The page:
Apparently, all those people seeing something and saying something just isn’t paying off for the MTA in their never-ending fight against the terrorists, and that non-stop barking dog at Penn Station isn’t too discerning. So now the MTA is going to watch you as you commute, read the paper and pick your nose to and from work each day on the subway.
The MTA, you see, has plans to install digital security cameras in subways in an effort to
watch your every move protect our city’s transit infrastructure from the Bad Guys. Already in use on the WMATA’s Metro cars in Washington, D.C., these cameras, according to Michael Lombardi, senior vice president for New York City Transit, can aid in criminal investigations and the aftermath of terrorist attacks. The Times has more:
Lombardi…said the authority had asked Kawasaki and Alstom, the two companies that are producing the latest model of subway car, known as the R160, to propose ways to add security cameras to the cars. The request was made within the last two months.
He said the authority would review the designs and ultimately seek to test them in a small number of cars, to see if the cameras would withstand the bumps, jolts, dust and stop-and-go conditions of the subway system. Mr. Lombardi said there was no timeline for the program, adding that any decision on the cameras would hinge in part on the cost.
I would hope a digital camera attached to the ceiling of a subway and experiencing the same bumps and jolts as everyone else would be effective, but leave it up to the MTA to mess up security cameras. If Washington, D.C., hardly the model of expertise when it comes to rapid transit, can install and monitor security cameras, I have a sneaking suspicion that New York with its extensive network of closed-circuit cameras can find a way to make something work in the subway.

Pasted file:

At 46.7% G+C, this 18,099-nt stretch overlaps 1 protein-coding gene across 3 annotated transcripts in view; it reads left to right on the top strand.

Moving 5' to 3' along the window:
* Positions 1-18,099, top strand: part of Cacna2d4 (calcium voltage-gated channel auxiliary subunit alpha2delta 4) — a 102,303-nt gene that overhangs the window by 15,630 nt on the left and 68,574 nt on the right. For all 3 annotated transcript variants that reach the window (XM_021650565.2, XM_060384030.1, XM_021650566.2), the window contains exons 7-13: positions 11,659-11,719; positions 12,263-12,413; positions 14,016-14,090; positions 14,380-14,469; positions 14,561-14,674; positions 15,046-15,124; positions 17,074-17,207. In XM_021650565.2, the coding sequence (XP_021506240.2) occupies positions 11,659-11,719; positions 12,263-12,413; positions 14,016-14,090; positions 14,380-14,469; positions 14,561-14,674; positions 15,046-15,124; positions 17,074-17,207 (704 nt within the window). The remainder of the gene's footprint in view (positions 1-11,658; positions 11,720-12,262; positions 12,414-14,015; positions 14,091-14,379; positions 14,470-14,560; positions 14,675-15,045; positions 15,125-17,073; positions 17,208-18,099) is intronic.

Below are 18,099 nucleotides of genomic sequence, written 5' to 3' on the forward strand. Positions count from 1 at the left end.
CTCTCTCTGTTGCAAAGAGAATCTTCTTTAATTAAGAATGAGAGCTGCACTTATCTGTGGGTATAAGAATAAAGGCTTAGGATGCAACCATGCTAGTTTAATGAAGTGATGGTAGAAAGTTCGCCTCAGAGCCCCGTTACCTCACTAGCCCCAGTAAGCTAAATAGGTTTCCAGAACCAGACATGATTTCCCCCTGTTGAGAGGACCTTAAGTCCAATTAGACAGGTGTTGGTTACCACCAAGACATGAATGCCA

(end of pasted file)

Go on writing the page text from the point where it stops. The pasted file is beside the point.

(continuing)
“The goal is to examine where the technology is and whether it’s feasible to do it,” said Paul J. Fleuranges, a spokesman for New York City Transit. “We’ve done that for buses, we’ve done that for stations. Now we have to do that for subway cars.” Hint: It’s feasible, Paul. It’s feasible.
With 660 new cars for various subway lines on order and another 1040 on tap, NYCT would like to see the camera prototypes sooner rather than later. Meanwhile, NYCT plans to add cameras to 450 city buses, and they’ve already nixed the idea — because of the expenses and technology involved — of sending live images to a central rely station for 24-hour surveillance.
I’m not too thrilled with the idea of someone spying on our every move on the subway, and I bet SUBWAYblogger won’t be too enamored of the idea either. You certainly won’t be able to nab that nifty ad after hours anymore without feeling a set of eyes on you. But, whether you know it or not, the city is constantly watching you. There are, in fact, 13 security cameras between the front of my office building and the middle elevator bank plus at least another eight on West 16th St. between 8th and 9th Avenues. So what’s another set of eyes catching us at our most vulnerable as we ride the subways each day?
Image of WMATA security cameras in the D.C. subway from Outtacontext.